8. Give yourself a rest of the music

Sometimes the solution is relaxing. Every day we’re attacked by the chaos of sound. Turn off the computer, leave the gear for some time and take a walk to a nearby park. Give your ears a rest. Gain new strength.

9. Replace your instrument

Flip out of your immortal Fender with your friend’s guitar. Discover the power latent in your riffs, playing them on different instruments. Let go of the reins of fantasies! Have you ever wondered how your heavy guitar solo would sound on banjo or ukulele? If you are a drummer – try to focus for a week on ethnic instruments like bongos, congas, djembe or darabouka. It’s fun!

10. Tweak your instrument

Maybe you are bored of the color of your drums or guitar body? Try to paint your instrument, or remove the veneer. Paint the timber with lacquer, replace the strings / drumheads / electronics and so on. Your instrument is your voice, but it’s good when it also looks nice…

(via themusictips.com)


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Tips for Music Production

The music production tips you’ll discover below contain a mix of practical and psychological suggestions to help you advance your music production.

1. The Producer, Not The Gear, Makes The Music

A producer who doesn’t know what he’s doing cannot produce golden sound, even with the best gear on the planet. Give a great producer even just decent gear and he’ll still manage to produce quality results.

The point? New gear won’t make you better. Work on your super-ninja production skillz first! Learn how to use the gear you have, learn and use different mic techniques, study the basics of acoustics, computer recording and mixing. Apply this knowledge and refine it as you go along.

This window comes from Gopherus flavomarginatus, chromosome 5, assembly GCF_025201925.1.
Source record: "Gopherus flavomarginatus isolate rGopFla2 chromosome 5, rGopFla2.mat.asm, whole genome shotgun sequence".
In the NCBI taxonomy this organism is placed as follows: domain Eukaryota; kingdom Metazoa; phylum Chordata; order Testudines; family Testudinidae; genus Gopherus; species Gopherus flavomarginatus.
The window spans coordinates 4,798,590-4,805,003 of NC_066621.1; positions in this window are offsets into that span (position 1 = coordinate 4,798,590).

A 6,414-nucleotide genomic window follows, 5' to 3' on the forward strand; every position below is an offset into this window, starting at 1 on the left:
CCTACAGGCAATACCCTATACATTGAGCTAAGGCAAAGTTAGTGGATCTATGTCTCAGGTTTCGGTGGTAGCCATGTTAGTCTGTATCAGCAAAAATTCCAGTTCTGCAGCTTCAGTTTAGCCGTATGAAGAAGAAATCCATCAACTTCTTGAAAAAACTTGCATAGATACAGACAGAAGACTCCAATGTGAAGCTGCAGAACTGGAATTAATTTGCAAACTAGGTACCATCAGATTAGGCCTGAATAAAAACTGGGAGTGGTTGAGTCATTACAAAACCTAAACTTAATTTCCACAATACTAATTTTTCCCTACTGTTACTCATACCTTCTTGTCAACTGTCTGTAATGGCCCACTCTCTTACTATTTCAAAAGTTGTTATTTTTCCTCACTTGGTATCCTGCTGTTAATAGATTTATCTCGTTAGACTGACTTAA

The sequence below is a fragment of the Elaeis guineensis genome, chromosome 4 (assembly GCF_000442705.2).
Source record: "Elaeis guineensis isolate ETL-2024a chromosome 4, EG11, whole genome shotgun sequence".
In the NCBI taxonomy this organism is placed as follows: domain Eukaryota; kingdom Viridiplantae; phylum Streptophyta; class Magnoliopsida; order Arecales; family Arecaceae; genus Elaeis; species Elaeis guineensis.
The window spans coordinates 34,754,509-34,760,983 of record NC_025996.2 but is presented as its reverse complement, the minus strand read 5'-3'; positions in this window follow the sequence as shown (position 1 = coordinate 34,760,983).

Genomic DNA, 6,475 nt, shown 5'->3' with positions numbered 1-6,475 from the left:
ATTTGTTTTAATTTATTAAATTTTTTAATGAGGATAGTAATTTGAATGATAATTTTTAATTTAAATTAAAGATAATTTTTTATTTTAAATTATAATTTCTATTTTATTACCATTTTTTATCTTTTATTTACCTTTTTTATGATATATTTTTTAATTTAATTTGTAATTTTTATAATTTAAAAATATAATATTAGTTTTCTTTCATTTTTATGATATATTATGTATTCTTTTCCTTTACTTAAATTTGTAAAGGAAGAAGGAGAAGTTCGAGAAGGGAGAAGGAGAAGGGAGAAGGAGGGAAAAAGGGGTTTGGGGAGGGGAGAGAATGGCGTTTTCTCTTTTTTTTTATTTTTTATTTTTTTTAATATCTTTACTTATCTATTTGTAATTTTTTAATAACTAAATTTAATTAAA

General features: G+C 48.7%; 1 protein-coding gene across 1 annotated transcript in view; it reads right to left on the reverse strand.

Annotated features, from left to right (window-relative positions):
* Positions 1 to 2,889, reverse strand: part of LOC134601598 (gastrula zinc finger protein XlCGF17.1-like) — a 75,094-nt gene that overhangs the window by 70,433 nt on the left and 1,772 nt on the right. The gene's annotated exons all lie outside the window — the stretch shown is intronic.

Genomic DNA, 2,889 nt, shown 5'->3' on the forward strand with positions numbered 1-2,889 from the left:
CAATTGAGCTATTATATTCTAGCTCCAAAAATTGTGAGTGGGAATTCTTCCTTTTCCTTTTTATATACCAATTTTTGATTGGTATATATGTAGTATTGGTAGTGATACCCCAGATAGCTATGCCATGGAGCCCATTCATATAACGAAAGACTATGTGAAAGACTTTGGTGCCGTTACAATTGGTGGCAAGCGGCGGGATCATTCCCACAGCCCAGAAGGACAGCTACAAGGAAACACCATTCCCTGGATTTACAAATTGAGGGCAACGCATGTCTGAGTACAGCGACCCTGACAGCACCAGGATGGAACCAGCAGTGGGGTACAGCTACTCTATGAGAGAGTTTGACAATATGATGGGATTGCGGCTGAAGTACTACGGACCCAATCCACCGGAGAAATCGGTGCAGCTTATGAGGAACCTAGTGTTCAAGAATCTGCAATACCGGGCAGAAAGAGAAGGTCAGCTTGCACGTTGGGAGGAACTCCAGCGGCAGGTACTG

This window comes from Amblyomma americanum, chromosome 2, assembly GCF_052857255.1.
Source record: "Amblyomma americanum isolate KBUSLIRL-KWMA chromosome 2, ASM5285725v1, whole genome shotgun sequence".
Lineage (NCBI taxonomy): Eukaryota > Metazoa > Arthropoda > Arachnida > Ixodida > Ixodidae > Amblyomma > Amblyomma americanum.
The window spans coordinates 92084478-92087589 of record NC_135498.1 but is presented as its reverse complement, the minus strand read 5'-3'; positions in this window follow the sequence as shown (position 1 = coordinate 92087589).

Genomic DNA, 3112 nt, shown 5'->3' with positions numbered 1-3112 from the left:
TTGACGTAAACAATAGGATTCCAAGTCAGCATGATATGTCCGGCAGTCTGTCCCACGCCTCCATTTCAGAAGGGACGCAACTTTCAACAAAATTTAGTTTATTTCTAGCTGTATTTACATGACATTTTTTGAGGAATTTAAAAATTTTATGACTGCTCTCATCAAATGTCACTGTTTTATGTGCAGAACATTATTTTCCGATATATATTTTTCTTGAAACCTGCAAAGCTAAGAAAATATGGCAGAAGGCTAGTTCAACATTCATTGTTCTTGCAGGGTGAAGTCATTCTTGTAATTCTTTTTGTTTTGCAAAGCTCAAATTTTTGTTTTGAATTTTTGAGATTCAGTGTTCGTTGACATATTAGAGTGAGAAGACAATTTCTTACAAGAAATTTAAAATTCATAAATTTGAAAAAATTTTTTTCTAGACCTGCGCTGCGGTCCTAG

2. Crapola In, Crapola Out

You’ve probably heard of the fix-it-in-the-mix mentality by now and you also know you should avoid that line from ever entering your mind. Heaping on the effects or compressing the living life out of a track during the mixing stage won’t give you the fat sound you lust after.

A low-level recorded or weak signal will be much closer to your noise-floor. Adding compression to this weak signal during mixing will pull up the noise along with the signal.

The same goes for out-of-time-or-out-of-rhythm instrumentalists. Headache to fix in the mix.

The point? Always aim to get the best possible signal down while recording. Don’t settle for less-than-great takes unless you’re absolutely pressured to do so.

3. Monkey See, Monkey Do

You learn the most valuable things by watching and talking to other producers. Advancement by osmosis!

Manuals and text-books are good maps, though they don’t always show you the actual territory. This is where seeing producers at work can pay huge dividends for your own music production progress.

Luckily, you can now also watch producers, even some of the pros, on YouTube and other video sites. Music production forums also give you the opportunity to connect with other producers.

The point? Connect with other producers and talk craft. This is always where you’ll get the best music production tips. Watch how others do it and learn faster. Easy.

4. S.O.S (Save Obsessively Silly!)

Computer music production is great, no doubt. Computers and software however like to sometimes crash.

It sucks to get a mix just right, crash and then realize the last half-hour of your work has vanished into the abyss where all non-saved work dwells.